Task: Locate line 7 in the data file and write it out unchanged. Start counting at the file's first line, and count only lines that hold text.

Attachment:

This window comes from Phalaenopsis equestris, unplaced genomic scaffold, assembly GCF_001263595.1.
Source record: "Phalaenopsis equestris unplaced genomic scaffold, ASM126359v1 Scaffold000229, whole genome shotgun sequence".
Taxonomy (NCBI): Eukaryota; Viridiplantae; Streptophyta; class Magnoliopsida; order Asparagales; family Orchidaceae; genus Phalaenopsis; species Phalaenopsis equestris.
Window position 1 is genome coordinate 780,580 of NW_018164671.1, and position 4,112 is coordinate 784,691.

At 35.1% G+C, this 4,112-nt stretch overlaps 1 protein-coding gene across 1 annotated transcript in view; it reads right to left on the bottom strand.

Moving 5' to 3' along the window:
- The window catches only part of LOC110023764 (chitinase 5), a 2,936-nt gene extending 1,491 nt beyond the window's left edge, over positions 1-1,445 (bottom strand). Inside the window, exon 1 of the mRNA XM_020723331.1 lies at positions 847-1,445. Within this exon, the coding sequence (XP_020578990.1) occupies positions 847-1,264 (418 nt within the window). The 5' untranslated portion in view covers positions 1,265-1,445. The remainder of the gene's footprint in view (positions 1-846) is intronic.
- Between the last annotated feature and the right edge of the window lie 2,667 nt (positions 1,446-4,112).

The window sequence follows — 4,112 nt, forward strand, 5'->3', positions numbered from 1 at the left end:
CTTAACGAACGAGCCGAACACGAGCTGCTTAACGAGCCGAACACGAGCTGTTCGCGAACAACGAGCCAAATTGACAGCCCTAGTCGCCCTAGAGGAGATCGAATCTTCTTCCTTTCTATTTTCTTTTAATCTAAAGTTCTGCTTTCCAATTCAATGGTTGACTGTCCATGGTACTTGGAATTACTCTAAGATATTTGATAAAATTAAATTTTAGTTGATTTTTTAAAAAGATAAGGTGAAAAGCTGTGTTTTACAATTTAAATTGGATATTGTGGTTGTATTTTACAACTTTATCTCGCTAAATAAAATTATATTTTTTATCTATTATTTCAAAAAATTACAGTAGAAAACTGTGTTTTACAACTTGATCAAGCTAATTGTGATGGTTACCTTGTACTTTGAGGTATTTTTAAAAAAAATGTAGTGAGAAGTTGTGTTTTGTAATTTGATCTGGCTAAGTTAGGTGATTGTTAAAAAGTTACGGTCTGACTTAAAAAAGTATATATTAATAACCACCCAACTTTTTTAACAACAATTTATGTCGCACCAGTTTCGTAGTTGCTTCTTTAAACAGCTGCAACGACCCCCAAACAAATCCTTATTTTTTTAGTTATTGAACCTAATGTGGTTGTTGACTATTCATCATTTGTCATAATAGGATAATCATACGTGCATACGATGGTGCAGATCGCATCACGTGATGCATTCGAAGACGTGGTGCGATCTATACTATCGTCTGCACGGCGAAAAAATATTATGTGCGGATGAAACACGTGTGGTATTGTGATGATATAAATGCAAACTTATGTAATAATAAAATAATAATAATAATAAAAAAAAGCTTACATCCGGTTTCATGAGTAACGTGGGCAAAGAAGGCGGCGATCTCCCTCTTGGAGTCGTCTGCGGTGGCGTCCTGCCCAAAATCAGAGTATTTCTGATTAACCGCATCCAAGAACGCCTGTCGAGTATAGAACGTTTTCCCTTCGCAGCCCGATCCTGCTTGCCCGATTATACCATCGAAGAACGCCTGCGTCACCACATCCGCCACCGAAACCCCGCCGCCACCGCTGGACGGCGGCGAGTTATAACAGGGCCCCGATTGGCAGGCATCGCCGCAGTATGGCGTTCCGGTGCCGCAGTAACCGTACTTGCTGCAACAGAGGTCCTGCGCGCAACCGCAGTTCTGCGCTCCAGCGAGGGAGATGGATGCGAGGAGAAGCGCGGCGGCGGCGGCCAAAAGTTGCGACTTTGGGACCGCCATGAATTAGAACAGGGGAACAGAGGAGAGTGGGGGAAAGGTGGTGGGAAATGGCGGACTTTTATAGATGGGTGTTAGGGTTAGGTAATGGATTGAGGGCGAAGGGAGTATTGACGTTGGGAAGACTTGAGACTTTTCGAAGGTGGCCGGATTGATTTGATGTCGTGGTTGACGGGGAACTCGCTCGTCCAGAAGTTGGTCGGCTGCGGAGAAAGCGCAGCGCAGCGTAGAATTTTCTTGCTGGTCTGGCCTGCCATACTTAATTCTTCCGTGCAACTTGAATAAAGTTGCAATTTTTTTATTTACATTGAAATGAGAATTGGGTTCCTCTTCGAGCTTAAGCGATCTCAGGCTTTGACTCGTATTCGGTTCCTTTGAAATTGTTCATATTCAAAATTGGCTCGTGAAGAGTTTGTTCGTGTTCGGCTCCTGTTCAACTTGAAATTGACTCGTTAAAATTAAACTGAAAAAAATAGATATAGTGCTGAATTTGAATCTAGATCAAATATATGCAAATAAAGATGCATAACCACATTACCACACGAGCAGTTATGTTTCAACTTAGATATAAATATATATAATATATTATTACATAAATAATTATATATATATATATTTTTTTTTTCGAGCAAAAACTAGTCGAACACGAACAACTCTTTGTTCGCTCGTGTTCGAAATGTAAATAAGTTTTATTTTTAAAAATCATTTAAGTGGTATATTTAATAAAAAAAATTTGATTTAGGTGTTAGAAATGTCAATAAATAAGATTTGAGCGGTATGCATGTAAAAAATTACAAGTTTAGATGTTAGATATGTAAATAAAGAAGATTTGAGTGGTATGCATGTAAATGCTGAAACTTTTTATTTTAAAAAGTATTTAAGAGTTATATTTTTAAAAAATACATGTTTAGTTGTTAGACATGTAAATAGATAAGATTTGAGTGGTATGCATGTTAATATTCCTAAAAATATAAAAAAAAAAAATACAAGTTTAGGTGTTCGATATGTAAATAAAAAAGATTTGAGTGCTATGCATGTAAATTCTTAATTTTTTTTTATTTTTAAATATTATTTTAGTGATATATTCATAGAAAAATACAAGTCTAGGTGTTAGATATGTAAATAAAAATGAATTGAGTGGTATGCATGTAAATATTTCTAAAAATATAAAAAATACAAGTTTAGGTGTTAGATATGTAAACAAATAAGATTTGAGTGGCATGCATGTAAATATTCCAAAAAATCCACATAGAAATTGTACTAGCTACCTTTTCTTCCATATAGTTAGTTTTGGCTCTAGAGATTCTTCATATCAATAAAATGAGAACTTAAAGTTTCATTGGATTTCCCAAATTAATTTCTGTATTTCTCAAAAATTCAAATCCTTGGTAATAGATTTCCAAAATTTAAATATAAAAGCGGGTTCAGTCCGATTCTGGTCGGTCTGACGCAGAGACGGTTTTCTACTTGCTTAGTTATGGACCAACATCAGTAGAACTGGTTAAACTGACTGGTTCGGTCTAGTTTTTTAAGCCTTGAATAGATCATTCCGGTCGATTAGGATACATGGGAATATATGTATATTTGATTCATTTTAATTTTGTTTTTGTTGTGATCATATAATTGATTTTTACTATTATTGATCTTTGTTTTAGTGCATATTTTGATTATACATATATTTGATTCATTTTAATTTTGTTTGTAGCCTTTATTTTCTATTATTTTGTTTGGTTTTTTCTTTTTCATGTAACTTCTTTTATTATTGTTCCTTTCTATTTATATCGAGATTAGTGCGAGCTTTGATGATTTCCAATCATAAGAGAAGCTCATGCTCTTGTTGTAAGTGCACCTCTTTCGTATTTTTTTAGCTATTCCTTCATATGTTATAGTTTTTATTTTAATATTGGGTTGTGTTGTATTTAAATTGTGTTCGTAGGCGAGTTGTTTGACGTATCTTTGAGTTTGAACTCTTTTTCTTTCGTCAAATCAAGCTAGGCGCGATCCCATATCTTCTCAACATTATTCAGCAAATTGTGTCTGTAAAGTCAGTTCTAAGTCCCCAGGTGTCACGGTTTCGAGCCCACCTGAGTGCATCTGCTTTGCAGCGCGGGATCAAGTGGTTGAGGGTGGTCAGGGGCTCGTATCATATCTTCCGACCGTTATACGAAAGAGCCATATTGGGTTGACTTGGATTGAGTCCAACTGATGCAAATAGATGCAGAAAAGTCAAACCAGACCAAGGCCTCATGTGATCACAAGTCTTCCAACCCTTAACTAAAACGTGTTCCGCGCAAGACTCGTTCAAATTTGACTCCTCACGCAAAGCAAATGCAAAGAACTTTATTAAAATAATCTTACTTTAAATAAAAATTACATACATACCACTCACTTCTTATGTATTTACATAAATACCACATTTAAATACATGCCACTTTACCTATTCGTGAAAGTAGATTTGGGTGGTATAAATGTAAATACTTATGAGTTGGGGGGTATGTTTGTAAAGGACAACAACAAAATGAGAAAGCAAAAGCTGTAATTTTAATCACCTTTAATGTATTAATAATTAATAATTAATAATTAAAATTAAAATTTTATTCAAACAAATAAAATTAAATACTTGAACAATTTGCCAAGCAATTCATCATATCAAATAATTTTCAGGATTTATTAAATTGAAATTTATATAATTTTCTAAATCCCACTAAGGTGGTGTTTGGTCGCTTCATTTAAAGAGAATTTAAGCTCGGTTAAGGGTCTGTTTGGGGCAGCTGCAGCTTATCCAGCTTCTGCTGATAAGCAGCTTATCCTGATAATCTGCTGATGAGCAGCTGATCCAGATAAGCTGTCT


- The window catches only part of LOC110023764 (chitinase 5), a 2,936-nt gene extending 1,491 nt beyond the window's left edge, over positions 1-1,445 (bottom strand). Inside the window, exon 1 of the mRNA XM_020723331.1 lies at positions 847-1,445. Within this exon, the coding sequence (XP_020578990.1) occupies positions 847-1,264 (418 nt within the window). The 5' untranslated portion in view covers positions 1,265-1,445. The remainder of the gene's footprint in view (positions 1-846) is intronic.